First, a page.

Neelaratri, First Ever Malayalam Silent Thriller, To Hit Screens On December 29 – News18

Joby Mathew is the producer under the WJ Productions banner.

Joby Mathew is the producer under the WJ Productions banner.

Neelaratri is a cinematic exploration of the fast-paced lifestyle and challenges faced by the new generation.

The suspense thriller film Neelaratri is set to make Malayalam cinema history as it premieres on December 29. Ashok Nair, known for his work on Sawari starring Suraj Venjaramood and Dilip Ennilar, serves as the writer and director for this groundbreaking movie.

SB Prajith is in charge of cinematography for the film, featuring Bhagat Manuel, Hima Shankari, Vaiga, Vinod Kumar, Sumesh Surendran, and Baby Vedika. Neelaratri is a cinematic exploration of the fast-paced lifestyle and challenges faced by the new generation. The movie unfolds various events occurring within a single day and night. Joby Mathew is the producer under the WJ Productions banner.

Arun Raj is handling the music, with Sunny Jacob as the editor. Akhil Sadanandan and Anoop Venugopal serve as executive producers, while Nobin Varghese, Sirajuddin, and Manuel Lalbin take on the role of line producers. Vinod Paravoor is the production controller, and Anish Gopal is responsible for the art.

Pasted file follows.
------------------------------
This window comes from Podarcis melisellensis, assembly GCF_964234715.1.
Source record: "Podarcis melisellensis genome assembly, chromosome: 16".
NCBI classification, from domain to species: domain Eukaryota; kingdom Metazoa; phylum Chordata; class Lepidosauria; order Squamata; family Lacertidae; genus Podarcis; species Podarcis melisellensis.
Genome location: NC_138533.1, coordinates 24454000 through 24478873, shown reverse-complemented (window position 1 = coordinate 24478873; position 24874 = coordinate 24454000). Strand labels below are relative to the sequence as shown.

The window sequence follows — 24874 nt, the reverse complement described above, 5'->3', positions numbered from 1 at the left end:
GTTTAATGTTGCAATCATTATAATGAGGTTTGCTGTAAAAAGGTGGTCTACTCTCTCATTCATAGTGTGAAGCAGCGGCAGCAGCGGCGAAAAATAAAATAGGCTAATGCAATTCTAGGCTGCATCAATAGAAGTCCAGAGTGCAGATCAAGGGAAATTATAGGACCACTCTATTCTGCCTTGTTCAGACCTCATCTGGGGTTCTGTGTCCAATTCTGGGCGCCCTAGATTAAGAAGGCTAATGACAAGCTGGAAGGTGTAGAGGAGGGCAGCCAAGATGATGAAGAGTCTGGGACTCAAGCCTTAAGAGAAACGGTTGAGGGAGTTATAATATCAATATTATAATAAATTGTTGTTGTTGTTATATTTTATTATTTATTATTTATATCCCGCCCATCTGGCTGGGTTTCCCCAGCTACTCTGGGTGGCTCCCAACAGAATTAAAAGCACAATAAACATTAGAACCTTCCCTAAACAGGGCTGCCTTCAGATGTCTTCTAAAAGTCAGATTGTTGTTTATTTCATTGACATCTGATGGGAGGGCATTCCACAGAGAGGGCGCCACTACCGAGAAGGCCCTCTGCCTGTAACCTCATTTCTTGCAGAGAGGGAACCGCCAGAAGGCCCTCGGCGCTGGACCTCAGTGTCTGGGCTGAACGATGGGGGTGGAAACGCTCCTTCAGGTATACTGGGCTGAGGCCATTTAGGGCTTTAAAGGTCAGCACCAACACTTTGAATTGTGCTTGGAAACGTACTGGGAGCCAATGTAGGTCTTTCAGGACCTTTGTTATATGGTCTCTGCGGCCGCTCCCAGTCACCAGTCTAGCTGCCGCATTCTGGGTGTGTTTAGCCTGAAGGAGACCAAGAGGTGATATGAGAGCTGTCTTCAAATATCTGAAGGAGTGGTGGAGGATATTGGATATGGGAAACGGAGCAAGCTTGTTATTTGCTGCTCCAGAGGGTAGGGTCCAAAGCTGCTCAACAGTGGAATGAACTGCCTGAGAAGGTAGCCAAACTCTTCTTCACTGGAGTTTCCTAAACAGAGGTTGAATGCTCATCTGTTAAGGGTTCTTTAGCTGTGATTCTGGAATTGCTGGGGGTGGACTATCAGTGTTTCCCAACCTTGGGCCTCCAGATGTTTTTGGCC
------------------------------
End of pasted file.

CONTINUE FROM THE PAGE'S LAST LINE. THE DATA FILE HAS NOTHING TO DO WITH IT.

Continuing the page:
Similarly, Karthik Subbaraj’s Mercury holds significance in Tamil cinema history as the second silent film produced after the conclusion of the silent era. The first silent film post that era was Kamal Haasan’s Pesum Padam (also known as Pushpaka Vimana). The silent era, spanning from 1916 to 1934, witnessed the creation of approximately 124 silent films in South India, as documented by film historian Theodore Baskaran.

Following the advent of sound and the onset of the talkies era, Indian cinema largely moved away from silent films until Kamal Haasan’s groundbreaking Pushpaka Vimana. This marked a resurgence of silent cinema in Tamil, with approximately 54 years passing before another silent film was produced. It’s worth noting that there’s a distinction between the silent films of the silent era, where even sound and music were absent, and modern silent films. In contemporary silent films, music is incorporated, leading them to be referred to as ‘sound films.’